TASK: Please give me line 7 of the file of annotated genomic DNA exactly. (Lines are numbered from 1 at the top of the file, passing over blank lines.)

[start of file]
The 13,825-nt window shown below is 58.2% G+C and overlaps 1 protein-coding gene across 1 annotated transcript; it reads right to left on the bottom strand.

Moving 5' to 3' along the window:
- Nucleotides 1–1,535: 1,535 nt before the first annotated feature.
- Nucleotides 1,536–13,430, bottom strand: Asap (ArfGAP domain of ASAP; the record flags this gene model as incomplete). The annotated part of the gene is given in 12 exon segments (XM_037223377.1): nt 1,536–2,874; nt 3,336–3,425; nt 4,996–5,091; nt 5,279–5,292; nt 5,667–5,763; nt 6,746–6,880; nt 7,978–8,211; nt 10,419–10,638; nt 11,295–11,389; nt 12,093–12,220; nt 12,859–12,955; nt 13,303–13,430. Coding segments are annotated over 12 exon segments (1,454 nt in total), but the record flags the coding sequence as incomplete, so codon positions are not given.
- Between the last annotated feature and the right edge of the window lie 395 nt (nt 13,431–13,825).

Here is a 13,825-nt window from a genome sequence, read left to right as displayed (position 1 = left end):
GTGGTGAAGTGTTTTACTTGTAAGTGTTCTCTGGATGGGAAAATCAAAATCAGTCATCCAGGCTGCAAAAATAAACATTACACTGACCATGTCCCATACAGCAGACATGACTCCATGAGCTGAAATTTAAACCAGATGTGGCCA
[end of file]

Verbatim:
GTGGTGAAGTGTTTTACTTGTAAGTGTTCTCTGGATGGGAAAATCAAAATCAGTCATCCAGGCTGCAAAAATAAACATTACACTGACCATGTCCCATACAGCAGACATGACTCCATGAGCTGAAATTTAAACCAGATGTGGCCA